The wad of crumpled $20 bills stashed under Ollie North's pillow had Freeway Rick Ross' fingerprints all over it when the CIA got caught slanging rocks in South Central back in the '80s. Grimy, crumpled and smeared with ghetto tears, the deal bought Freeway Rick a very public trial. His drug-trafficking sentence went from life to 20 years after he took the lead prosecutor over his knee in open court and spanked him with his own law book. Although the CIA connection has never been proved, the story surfaces in a biopic about Ross that Nick Cassavetes wrote and will direct. Ross has the new draft of the script in his pocket on this day, which might be why he's laughing.
Ross is on the freeway heading north toward Santa Monica from LAX. He is just back from Philly with the sniffles, and the sparkle in his eye is the maniacal megalomania that drives kings of industry and heads of state. The former undisputed Donald Trump of crack is deceptively understated in a black hoodie, cap and jeans, with the meticulously maintained beard of a Fortune 500 CEO. Back in the day he was annually banking a sum that would equal $3 billion in today's money.
"I got a cold" is his mantra for an evening of opting for elbow bumps in lieu of handshakes at Highways Performance Space in Santa Monica, where the other LAPD (Los Angeles Poverty Department) is putting on State of Incarceration. The nonprofit performance group is made up primarily of homeless people. Their show is a multimedia uprising that includes a life-size prison dorm complete with some real-live former inmates mixed in the cast.
As soon as his feet hit the pavement, Ross is swarmed by fans who want a piece of the underlord's magic. The hood loves Rick like Queens loves Gotti. He's the patron saint of South Central. "How the fuck do these people like me here like this ... a fucking guy who sold drugs."
Ross did the thing the government wouldn't do: He brought real money into South L.A. communities, which put food in the refrigerator and paid the rent. "Transgenerational poverty," he explains. "No financial infrastructure, and then along comes somebody like me. When you break down on paper, 100 kilos of cocaine turns into, like, $8 million that circulated in our community."
The socially conscious website he masterminded in a prison cell after reading about Facebook in The Wall Street Journal is getting 3 million hits a month. The Freewayenterprise.com agenda is simple: education, not incarceration. "You can't get rid of the dope dealer and solve the problems. They'll find themselves another dealer. This is not a problem you can incarcerate your way out of."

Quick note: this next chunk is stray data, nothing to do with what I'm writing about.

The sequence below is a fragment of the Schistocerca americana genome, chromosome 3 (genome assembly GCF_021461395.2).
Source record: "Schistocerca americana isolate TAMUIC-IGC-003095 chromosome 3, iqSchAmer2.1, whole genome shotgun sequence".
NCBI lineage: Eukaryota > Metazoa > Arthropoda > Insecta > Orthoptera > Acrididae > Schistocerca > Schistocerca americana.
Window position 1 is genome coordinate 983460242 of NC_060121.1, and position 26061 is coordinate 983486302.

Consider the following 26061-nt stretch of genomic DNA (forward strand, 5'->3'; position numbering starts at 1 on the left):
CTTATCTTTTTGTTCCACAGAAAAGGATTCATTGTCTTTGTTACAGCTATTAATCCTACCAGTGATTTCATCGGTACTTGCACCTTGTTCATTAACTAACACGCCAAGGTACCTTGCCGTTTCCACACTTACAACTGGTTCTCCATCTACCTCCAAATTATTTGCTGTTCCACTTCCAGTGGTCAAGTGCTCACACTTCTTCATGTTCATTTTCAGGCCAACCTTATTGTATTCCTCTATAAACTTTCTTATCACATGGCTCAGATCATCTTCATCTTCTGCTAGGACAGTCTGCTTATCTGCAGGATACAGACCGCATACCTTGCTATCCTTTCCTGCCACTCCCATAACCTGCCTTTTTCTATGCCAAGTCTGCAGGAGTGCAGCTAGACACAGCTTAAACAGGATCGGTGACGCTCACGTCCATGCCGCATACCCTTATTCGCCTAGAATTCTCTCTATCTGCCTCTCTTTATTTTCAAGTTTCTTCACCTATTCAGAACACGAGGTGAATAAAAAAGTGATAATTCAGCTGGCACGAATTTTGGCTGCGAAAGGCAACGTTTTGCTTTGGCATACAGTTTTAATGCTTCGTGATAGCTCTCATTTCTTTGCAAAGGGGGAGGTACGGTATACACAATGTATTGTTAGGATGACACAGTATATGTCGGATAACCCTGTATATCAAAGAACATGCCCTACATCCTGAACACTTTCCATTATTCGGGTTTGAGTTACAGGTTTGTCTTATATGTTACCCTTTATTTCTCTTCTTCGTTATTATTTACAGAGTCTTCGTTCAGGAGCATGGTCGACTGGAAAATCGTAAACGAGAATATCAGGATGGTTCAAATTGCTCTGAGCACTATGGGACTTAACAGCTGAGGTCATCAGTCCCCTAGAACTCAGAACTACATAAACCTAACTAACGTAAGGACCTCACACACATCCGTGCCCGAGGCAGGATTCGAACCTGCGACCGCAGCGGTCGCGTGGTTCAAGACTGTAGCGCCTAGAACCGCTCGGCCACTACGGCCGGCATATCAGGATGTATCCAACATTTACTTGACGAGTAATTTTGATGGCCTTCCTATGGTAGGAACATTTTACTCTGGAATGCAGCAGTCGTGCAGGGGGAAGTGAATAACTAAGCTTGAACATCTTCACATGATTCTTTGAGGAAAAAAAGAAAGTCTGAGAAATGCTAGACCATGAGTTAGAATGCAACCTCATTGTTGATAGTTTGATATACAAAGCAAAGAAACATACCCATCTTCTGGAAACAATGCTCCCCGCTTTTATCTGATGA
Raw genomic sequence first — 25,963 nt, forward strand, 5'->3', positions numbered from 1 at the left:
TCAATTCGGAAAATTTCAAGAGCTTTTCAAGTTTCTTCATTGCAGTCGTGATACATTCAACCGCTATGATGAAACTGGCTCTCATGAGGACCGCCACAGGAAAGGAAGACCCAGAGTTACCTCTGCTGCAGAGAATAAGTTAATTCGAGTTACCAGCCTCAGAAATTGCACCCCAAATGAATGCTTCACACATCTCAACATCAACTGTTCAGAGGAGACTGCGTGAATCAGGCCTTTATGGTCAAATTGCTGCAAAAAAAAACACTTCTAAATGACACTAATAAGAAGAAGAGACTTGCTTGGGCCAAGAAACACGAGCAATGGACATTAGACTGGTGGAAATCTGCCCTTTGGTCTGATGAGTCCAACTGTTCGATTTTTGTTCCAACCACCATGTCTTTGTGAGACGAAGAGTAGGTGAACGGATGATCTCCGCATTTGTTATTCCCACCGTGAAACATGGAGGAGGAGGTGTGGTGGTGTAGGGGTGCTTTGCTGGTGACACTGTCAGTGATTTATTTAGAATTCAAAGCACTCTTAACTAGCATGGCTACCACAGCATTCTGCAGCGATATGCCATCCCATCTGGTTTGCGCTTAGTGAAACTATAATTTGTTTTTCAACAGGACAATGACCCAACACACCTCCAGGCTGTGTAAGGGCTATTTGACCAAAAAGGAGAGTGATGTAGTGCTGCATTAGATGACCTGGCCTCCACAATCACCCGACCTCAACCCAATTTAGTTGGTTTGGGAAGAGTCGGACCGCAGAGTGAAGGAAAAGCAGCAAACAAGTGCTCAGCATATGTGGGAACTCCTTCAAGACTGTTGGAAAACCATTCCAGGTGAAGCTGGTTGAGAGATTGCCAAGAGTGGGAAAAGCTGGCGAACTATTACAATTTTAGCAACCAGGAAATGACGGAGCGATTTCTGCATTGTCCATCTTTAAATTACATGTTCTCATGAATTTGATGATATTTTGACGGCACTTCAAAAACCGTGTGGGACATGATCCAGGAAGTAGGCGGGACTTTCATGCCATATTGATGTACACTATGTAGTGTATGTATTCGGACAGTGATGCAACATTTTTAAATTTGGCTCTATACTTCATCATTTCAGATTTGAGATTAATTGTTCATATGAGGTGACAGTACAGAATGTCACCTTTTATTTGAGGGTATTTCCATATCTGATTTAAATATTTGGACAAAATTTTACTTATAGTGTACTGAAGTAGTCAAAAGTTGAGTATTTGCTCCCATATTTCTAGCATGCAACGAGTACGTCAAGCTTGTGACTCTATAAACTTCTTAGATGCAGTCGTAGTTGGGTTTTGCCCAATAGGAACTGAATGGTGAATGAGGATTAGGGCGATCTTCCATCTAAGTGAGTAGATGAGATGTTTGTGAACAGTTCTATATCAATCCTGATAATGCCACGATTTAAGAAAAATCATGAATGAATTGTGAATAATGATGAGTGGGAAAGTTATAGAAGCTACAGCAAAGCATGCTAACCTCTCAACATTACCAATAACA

Ross is focused on the road ahead. Still, there is a visible scar just under the social skin, which needs some scratching. A part of him is still standing at the podium in the courtroom the day he got a life sentence. "My mom broke down crying. Everybody in the courtroom was hoping that they didn't give me life, except the prosecutor and the DA -- they loved it. Right now I'm going to punish him [Assistant U.S. Attorney L.J. O'Neale] with success," he laughs. "I don't wanna punch him in the face or shoot him, but I know it's going to kill him when I get a Grammy or an Emmy. He can't take it." Ross laughs again.
"They had never seen anybody think like me. I beat him at his own game. A guy who grew up in South Central, who couldn't read or write, in a courtroom debating the law with a Yale grad ... and I showed him in his law books where he was wrong and I was right."
He laughs till his laughter feeds itself and then laughs some more.
The father of six sons, Ross offers a legal analysis in child-size bites. "If you got a kid and you come in and he spilled the milk on the floor and he had cereal and he poured them out, he knocked the cookie jar over and broke out a window ... you know, he just acted a fool that day. You can whup him for all those things, but you can't whup him separately for each. You get one whupping and that's it. He's been punished. You don't whup him in a year and do it again and say, 'I'm whupping you for the milk this time. Last time it was for the cereal.'"
As a schoolkid Ross pursued a tennis scholarship, but the whole thing evaporated when his coach discovered he was illiterate. Later, in college, he started selling cocaine to pay for tennis lessons.
"I never was a drug dealer. I was a businessman who sold drugs. I used to hustle bottles and cans, wash cars and cut yards when I was a kid. I was looking for opportunity. Everybody wants to be a person of means. Nobody wants to be a nobody. Everybody wants to be loved and cared about. That's what I was after all my life."
Ross is still smiling as he gets in the car with his lawyer, former prosecutor Antonio Moore, Esq. They're heading to the 10 East to meet a guy named Gizmo at the Kress nightclub on Hollywood Boulevard for the Cage vs. Cons party.
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